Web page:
SolveBio, my startup, is working on making it better and easier to run large-scale analysis apps and data integration tools by taking advantage of bleeding edge cloud computing. The result will finally be literal exponential growth in medical knowledge in the sense that new medical discoveries will benefit further discovery. The results of research will create clinical demand that will be fed back into the data tornado for analysis.
A key area that is likely to be the first to benefit from massively distributed data integration technology is cancer research. At some point you will get cancer if you live long enough because cancer is a disease of genetic regulation going wrong. The thing that makes it complicated is that cancers result from many different things going wrong in different cells. For complex diseases, lumping cases together into a few linguistic terms doesn’t reflect the biology: we have classifications like asthma, autism, diabetes, and lymphoma, but the reality is that each pathology is probably significantly different among individuals on dimensions that can be relevant to therapy. As Clay Christensen and colleagues point out in Innovator’s Prescription, there used to be 2 types of “blood cancer” and now physicians classify 89 types of leukemias and lymphomas. The reality is probably that there are N types of lymphomas, where N is the number of people who have lymphoma.
Cancer research = Big Bio
Cancer is the ultimate Big Bio problem. Tumors may have millions of mutations and rearrangements as compared to normal tissue in the same individual, and cancer cells within the tumor itself may have different genomes. Most of the mutations may be uninformative “passengers” that come along for the ride, whereas many might be “drivers” that actually cause the unregulated cell proliferation that defines cancer. To distinguish between “drivers” and “passengers” very many cases and controls are needed to understand which mutations repeatedly appear in cancerous, but not normal cells.
Collecting comprehensive profiles of every tumor for every patient provides a dataset to build models that learn normal cellular function from cancerous deviations. Diagnostics and treatment companies/hospitals/physicians can then use the models to deliver therapy. If we imagine a world where every tumor is comprehensively profiled, it quickly becomes clear that not only will the data sets be very large but also involve different domains of expertise required for quality control, model building, and interpretation. Every cancer and person will be different based on their genome, proteome, metabolite and small molecule profiles, and features we have yet to discover. Stratifying by every possible relevant dimension to build the best models of effective drug targets and treatment regiments is a massive computational task. With current technology it takes a 16GB RAM desktop about 2 days to process gene expression data. If a biotech is analyzing a couple thousand patients, with 10 time points, and a few cancer samples each time, that quickly adds up to 570 years on the desktop. This is just gene expression profiling, and doesn’t take into account the downstream data integration analysis to find informative correlations. Only a distributed computing platform can get the job done, and the cloud opens this work up to the masses.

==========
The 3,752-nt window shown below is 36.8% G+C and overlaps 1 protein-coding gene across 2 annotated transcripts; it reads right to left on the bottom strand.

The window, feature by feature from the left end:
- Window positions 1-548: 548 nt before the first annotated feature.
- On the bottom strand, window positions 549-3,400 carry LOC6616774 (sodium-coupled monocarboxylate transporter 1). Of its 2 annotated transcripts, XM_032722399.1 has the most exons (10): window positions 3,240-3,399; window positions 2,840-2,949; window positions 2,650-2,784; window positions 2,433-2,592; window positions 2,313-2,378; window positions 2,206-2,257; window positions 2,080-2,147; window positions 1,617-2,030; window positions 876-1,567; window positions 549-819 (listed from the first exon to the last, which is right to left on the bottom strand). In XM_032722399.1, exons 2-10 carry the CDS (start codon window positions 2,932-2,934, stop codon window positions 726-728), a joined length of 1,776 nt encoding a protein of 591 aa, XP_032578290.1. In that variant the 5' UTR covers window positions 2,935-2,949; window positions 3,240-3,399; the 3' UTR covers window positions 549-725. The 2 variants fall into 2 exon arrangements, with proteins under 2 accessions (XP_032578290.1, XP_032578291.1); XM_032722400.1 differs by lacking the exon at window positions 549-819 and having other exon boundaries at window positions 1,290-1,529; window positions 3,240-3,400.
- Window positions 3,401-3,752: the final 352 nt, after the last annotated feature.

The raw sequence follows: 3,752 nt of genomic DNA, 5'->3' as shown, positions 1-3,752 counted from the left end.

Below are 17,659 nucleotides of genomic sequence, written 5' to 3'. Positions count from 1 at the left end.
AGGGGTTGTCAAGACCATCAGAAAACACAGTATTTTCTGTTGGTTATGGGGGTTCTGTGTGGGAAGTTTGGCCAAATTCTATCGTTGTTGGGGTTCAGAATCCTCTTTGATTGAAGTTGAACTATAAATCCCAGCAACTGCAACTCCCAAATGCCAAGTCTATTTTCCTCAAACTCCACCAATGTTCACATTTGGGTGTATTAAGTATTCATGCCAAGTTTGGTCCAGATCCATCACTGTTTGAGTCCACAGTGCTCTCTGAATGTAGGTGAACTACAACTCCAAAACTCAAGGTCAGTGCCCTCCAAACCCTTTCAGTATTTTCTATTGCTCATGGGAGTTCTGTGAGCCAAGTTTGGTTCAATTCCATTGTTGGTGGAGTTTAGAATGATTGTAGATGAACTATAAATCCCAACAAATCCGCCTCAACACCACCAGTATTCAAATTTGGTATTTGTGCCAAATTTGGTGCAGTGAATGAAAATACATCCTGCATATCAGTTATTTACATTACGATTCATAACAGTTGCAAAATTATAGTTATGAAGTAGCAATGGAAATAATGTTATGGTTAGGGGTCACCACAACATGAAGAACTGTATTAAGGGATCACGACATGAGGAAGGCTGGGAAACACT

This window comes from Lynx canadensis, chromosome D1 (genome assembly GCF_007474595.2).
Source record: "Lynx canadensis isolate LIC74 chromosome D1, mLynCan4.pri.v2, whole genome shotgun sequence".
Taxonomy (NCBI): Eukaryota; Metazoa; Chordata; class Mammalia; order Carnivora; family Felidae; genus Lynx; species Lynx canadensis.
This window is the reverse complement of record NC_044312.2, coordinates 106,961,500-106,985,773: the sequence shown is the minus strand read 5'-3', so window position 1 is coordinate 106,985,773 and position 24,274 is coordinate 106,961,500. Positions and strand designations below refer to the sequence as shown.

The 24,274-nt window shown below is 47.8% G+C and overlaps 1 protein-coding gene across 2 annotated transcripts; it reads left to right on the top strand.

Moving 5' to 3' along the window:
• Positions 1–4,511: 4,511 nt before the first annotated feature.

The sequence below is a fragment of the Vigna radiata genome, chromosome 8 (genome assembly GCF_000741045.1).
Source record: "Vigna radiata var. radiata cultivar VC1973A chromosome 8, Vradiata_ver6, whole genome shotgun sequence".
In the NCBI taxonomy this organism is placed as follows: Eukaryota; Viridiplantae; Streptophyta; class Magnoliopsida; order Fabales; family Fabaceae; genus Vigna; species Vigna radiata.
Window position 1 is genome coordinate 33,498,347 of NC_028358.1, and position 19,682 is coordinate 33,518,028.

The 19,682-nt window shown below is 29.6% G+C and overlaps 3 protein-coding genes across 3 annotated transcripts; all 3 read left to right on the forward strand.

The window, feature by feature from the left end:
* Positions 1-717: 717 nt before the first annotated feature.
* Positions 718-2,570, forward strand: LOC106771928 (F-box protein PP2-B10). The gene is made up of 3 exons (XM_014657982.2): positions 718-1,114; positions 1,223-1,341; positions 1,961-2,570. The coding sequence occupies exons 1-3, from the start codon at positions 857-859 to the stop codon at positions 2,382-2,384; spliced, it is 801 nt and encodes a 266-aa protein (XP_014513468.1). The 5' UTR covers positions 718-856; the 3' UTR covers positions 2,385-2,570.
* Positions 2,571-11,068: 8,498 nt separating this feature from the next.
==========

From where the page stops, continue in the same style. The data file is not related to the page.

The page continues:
We are catching a glimpse of how just DNA sequencing and computation can contribute to the transformation of oncology from the realm of Intuitive Medicine to Precision Medicine (to borrow from Clay Christensen, again). A major first step is to better target therapies based on genetics. It is estimated that only one-fourth of administered chemotherapy drugs have their intentional cytotoxic effect. Herceptin (Genentech) was the first cancer drug to actually come with a genetic test: it targets tumors specifically over-expressing one gene. Many more are in the pipeline, and Foundation Medicine is working on ways to better inform doctors and pharma companies as to how to target new drugs based on gene sequencing. Numedii is using genomic profiling to reposition drug compounds already approved by the FDA. Champions Oncology can graft your tumor onto a mouse and test drugs there.
Big Bio in Cancer research has game-changing implications for treatment and diagnosis. As other types of data are measured for cancer cells we will learn more and more from data integration. The cloud can seriously help treat cancers by allowing researchers, doctors, and engineers gather, interpret, and integrate data on unprecedented scales. As we begin to understand more precisely how individual cancers work, drug development ventures will have a much better sense of what to focus on, diagnostics companies will know what to look for, and patients will be treated by therapies that maximize effectiveness and minimize side effects – all based on actual data.
[image from Moneyball]